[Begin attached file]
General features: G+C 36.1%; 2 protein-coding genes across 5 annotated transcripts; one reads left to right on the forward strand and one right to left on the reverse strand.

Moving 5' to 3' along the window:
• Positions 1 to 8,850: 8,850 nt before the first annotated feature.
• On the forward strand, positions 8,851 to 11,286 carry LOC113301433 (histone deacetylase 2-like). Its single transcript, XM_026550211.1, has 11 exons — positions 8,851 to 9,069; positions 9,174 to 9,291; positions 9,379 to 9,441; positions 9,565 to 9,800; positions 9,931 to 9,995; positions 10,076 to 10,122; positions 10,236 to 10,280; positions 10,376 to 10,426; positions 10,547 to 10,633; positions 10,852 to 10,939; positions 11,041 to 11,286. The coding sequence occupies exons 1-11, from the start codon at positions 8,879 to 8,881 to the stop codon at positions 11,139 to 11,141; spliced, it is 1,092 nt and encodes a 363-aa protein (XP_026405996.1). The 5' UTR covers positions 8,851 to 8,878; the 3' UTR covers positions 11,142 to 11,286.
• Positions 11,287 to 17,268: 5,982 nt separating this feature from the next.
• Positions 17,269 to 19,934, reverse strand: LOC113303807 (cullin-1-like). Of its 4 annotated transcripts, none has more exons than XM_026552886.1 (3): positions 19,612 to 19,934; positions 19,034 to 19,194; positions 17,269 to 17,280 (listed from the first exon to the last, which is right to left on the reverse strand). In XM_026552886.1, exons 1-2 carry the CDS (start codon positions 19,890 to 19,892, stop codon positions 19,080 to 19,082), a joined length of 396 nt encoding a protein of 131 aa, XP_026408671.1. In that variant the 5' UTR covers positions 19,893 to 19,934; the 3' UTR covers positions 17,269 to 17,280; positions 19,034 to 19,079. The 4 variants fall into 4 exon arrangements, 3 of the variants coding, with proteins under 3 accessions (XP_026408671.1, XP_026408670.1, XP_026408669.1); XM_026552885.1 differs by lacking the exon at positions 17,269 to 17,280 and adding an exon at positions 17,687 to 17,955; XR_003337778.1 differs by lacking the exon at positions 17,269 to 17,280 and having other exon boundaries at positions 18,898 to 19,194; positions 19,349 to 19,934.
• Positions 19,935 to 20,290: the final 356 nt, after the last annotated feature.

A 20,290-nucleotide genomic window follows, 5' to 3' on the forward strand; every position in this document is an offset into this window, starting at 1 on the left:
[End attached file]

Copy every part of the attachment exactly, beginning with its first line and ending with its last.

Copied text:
General features: G+C 36.1%; 2 protein-coding genes across 5 annotated transcripts; one reads left to right on the forward strand and one right to left on the reverse strand.

Moving 5' to 3' along the window:
• Positions 1 to 8,850: 8,850 nt before the first annotated feature.
• On the forward strand, positions 8,851 to 11,286 carry LOC113301433 (histone deacetylase 2-like). Its single transcript, XM_026550211.1, has 11 exons — positions 8,851 to 9,069; positions 9,174 to 9,291; positions 9,379 to 9,441; positions 9,565 to 9,800; positions 9,931 to 9,995; positions 10,076 to 10,122; positions 10,236 to 10,280; positions 10,376 to 10,426; positions 10,547 to 10,633; positions 10,852 to 10,939; positions 11,041 to 11,286. The coding sequence occupies exons 1-11, from the start codon at positions 8,879 to 8,881 to the stop codon at positions 11,139 to 11,141; spliced, it is 1,092 nt and encodes a 363-aa protein (XP_026405996.1). The 5' UTR covers positions 8,851 to 8,878; the 3' UTR covers positions 11,142 to 11,286.
• Positions 11,287 to 17,268: 5,982 nt separating this feature from the next.
• Positions 17,269 to 19,934, reverse strand: LOC113303807 (cullin-1-like). Of its 4 annotated transcripts, none has more exons than XM_026552886.1 (3): positions 19,612 to 19,934; positions 19,034 to 19,194; positions 17,269 to 17,280 (listed from the first exon to the last, which is right to left on the reverse strand). In XM_026552886.1, exons 1-2 carry the CDS (start codon positions 19,890 to 19,892, stop codon positions 19,080 to 19,082), a joined length of 396 nt encoding a protein of 131 aa, XP_026408671.1. In that variant the 5' UTR covers positions 19,893 to 19,934; the 3' UTR covers positions 17,269 to 17,280; positions 19,034 to 19,079. The 4 variants fall into 4 exon arrangements, 3 of the variants coding, with proteins under 3 accessions (XP_026408671.1, XP_026408670.1, XP_026408669.1); XM_026552885.1 differs by lacking the exon at positions 17,269 to 17,280 and adding an exon at positions 17,687 to 17,955; XR_003337778.1 differs by lacking the exon at positions 17,269 to 17,280 and having other exon boundaries at positions 18,898 to 19,194; positions 19,349 to 19,934.
• Positions 19,935 to 20,290: the final 356 nt, after the last annotated feature.

A 20,290-nucleotide genomic window follows, 5' to 3' on the forward strand; every position in this document is an offset into this window, starting at 1 on the left: